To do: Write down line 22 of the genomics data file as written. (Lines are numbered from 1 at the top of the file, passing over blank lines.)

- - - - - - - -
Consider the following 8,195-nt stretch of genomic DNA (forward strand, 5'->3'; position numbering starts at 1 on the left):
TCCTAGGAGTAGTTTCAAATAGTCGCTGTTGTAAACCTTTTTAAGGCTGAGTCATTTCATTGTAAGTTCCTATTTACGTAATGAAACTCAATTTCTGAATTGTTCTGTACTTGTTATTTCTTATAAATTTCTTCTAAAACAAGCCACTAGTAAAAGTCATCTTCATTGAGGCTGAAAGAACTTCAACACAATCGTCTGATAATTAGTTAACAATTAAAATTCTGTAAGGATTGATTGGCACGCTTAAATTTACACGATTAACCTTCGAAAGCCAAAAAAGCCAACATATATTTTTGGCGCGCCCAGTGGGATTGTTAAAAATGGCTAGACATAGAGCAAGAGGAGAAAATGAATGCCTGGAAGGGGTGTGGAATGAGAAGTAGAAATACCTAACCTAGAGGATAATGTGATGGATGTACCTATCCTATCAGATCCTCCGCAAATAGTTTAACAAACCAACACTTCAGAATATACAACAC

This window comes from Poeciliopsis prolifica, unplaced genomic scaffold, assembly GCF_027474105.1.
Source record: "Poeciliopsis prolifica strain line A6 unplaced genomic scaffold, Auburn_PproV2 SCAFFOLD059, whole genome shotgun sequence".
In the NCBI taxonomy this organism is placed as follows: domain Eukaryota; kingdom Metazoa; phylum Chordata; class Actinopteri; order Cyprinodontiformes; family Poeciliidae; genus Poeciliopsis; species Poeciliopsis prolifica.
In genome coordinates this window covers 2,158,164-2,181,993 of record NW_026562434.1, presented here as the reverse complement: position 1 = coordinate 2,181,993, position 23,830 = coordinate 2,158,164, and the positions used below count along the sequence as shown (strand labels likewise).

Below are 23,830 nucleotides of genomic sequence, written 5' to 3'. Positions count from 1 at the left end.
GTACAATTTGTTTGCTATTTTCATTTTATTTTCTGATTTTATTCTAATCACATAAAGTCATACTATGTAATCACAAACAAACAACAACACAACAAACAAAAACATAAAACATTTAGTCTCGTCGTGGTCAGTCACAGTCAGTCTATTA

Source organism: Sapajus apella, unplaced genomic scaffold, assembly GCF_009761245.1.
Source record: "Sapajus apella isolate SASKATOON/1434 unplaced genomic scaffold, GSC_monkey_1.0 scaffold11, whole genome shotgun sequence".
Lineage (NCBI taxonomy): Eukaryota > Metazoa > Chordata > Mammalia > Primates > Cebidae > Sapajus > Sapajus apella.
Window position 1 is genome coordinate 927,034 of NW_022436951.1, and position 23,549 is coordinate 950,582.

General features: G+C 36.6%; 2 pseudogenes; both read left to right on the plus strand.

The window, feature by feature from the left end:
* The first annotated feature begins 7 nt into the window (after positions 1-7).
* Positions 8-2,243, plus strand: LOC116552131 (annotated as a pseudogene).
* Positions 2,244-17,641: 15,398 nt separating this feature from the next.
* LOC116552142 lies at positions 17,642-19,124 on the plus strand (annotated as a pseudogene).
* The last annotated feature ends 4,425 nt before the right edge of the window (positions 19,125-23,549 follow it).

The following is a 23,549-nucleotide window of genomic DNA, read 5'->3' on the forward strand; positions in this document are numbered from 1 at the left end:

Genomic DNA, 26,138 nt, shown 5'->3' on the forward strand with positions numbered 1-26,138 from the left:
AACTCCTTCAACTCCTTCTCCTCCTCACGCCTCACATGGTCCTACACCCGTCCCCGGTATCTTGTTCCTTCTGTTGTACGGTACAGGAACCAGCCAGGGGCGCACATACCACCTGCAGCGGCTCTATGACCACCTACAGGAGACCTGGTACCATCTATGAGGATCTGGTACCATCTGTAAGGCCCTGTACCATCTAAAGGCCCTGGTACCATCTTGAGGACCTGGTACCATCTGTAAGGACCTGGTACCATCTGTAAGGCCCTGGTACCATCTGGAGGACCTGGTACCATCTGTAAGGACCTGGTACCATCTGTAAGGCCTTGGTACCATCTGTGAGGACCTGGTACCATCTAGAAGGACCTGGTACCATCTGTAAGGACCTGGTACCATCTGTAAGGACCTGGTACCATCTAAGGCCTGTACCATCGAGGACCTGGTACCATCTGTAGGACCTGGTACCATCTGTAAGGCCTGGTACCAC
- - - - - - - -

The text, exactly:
AACTCCTTCAACTCCTTCTCCTCCTCACGCCTCACATGGTCCTACACCCGTCCCCGGTATCTTGTTCCTTCTGTTGTACGGTACAGGAACCAGCCAGGGGCGCACATACCACCTGCAGCGGCTCTATGACCACCTACAGGAGACCTGGTACCATCTATGAGGATCTGGTACCATCTGTAAGGCCCTGTACCATCTAAAGGCCCTGGTACCATCTTGAGGACCTGGTACCATCTGTAAGGACCTGGTACCATCTGTAAGGCCCTGGTACCATCTGGAGGACCTGGTACCATCTGTAAGGACCTGGTACCATCTGTAAGGCCTTGGTACCATCTGTGAGGACCTGGTACCATCTAGAAGGACCTGGTACCATCTGTAAGGACCTGGTACCATCTGTAAGGACCTGGTACCATCTAAGGCCTGTACCATCGAGGACCTGGTACCATCTGTAGGACCTGGTACCATCTGTAAGGCCTGGTACCAC